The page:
By September 1978, Egypt’s Anwar Sadat and Israel’s Menachem Begin had signed the Camp David accords, followed by the Israel-Egypt treaty. Resistance from Arab governments had weakened and Arab governments, except Syria, learned to pay only lip service in support of the Palestinians.
The legitimacy of Israel’s conduct is challenged today more than before for three main reasons. First, the logic of Israel’s fragility in military terms is no longer valid. Its frailties are of a different kind. Questions about Israel’s legitimacy have much more to do with how it uses its overwhelming military power against non-Jewish people – Palestinians who live under Israeli control.
Second, not only does the question of occupation of Arab territory since 1967 remain unresolved, but hundreds of thousands of Jewish residents have been settled in the occupied territories. Most Jewish settlers have been encouraged to move from Europe, the United States and the ex-Soviet Union. The Palestinian economy in the occupied territories is in the control of, or heavily dependent on, Israel. Palestinian workers sustain the lifestyle of wealthy Jewish residents living in illegal settlements in the West Bank, and Gaza is besieged.
In the midst of the recent election campaign, Prime Minister Netanyahu announced that Israel will not cede territory to Palestinians, ruling out the establishment of a Palestinian state. Netanyahu asserted: “Any evacuated territory will fall into the hands of Islamic extremists and terror organisations supported by Iran. Therefore, there will be no concessions and no withdrawals. It is simply irrelevant.”
Foreign Minister Avigdor Lieberman went beyond the prime minister. Addressing a rally in Herzliya, Lieberman issued a call for the beheading of Arabs not loyal to the state of Israel. Netanyahu himself is engaged in a push to alter the country’s basic law that would assert that “Israel is a nation-state of one people only – the Jewish people – and no other people.” In truth, Israel’s declaration of independence in 1948 already defines the country as a Jewish state.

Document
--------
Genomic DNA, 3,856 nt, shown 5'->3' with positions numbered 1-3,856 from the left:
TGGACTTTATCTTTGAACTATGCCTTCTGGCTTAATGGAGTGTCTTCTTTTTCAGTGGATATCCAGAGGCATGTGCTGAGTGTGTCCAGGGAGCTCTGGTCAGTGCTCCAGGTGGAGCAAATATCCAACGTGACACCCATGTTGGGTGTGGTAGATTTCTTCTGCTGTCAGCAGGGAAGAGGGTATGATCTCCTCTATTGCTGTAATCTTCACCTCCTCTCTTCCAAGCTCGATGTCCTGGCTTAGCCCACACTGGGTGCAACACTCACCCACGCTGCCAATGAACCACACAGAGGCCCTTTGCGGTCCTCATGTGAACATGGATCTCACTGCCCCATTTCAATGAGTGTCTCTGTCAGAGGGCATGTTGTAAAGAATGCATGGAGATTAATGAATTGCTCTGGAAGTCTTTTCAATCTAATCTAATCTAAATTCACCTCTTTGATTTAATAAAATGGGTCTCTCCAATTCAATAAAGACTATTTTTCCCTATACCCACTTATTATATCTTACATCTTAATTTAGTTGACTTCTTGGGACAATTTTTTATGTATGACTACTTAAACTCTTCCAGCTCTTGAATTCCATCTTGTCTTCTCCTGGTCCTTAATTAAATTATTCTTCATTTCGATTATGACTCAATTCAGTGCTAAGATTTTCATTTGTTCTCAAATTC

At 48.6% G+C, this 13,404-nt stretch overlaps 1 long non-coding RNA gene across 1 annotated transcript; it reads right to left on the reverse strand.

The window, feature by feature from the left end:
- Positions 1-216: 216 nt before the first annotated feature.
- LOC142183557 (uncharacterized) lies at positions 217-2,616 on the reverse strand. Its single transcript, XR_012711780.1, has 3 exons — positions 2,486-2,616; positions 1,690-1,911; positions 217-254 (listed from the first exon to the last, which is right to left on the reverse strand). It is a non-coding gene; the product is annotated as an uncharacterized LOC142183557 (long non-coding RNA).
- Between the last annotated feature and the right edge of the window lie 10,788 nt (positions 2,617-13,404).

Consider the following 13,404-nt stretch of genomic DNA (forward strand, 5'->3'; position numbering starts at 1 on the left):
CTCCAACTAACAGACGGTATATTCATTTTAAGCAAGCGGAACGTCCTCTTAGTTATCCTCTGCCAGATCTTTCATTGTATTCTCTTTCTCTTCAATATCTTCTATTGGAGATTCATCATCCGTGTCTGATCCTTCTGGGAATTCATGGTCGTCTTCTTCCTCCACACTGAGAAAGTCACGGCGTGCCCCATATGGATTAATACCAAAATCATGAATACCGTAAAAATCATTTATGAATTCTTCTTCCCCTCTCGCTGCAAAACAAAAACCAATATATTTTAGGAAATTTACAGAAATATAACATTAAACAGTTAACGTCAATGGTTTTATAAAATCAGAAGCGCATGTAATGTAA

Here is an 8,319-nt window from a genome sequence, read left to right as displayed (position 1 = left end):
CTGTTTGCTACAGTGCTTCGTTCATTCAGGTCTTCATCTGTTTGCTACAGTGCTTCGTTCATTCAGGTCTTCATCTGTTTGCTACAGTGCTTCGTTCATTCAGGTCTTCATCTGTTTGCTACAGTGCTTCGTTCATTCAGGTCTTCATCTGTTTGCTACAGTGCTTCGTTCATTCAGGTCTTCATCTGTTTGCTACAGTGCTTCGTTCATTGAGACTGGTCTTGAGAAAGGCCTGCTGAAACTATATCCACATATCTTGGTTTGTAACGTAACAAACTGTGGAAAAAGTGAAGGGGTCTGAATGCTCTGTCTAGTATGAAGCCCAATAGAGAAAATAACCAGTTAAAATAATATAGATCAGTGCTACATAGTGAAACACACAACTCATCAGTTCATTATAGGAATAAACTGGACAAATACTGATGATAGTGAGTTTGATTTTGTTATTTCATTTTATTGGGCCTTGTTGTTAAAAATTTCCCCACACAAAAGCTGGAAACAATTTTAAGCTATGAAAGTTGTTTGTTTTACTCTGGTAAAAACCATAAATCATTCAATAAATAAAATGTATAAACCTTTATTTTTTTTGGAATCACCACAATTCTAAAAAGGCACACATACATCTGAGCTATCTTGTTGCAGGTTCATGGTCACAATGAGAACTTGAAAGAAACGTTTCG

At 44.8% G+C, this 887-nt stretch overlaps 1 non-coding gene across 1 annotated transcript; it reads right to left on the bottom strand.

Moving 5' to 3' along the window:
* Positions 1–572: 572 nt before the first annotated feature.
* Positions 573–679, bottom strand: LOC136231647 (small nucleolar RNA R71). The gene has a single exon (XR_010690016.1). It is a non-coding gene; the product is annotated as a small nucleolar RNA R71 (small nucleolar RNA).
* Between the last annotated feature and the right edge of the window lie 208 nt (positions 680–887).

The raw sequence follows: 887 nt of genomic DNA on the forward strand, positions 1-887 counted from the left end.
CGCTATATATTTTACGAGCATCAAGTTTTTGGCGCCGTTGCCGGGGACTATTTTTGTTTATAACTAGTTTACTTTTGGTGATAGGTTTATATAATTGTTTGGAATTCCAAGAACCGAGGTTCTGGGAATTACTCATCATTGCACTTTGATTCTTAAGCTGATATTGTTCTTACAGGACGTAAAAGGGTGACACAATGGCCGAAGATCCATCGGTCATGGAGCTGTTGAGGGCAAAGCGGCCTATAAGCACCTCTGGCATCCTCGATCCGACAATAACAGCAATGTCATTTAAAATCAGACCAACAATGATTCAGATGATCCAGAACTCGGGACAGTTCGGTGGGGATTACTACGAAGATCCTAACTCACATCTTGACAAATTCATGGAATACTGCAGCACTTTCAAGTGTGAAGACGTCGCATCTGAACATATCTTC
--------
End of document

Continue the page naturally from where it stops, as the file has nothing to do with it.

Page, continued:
These developments have put almost two million Palestinian citizens of Israel under great pressure. Surely, a state that treats minorities differently under the constitution cannot call itself democratic, because the essence of democracy is equality of treatment under the law. The question of democracy is inevitably tied to the legitimacy of the Israeli state’s behaviour, which gets worse when consideration is broadened to include Israeli conduct in the occupied territories.
The population of Israel proper comprises just over six million Jews and nearly two million non-Jews. Non-Jews are mostly Arab or Palestinian who describe themselves as Palestinian citizens of Israel, but there are other groups, too. Consider four-and-a-half million Palestinians, and nearly seven hundred thousand Jewish residents of illegal settlements, in the occupied territories.
Therein lies Israel’s nightmare which evokes parallels with the bygone apartheid era in South Africa before white supremacist rule collapsed in the early 1990s. The most fundamental question challenging Israel’s legitimacy is: How can a state be democratic and claim to be legitimate if it treats half its population differently, and constantly invents ways to maintain Jewish supremacy which are both discriminatory and enduring? Attempts to invite Jews from all over the world to settle in the “land God gave to Jews” can be explained by this nightmare.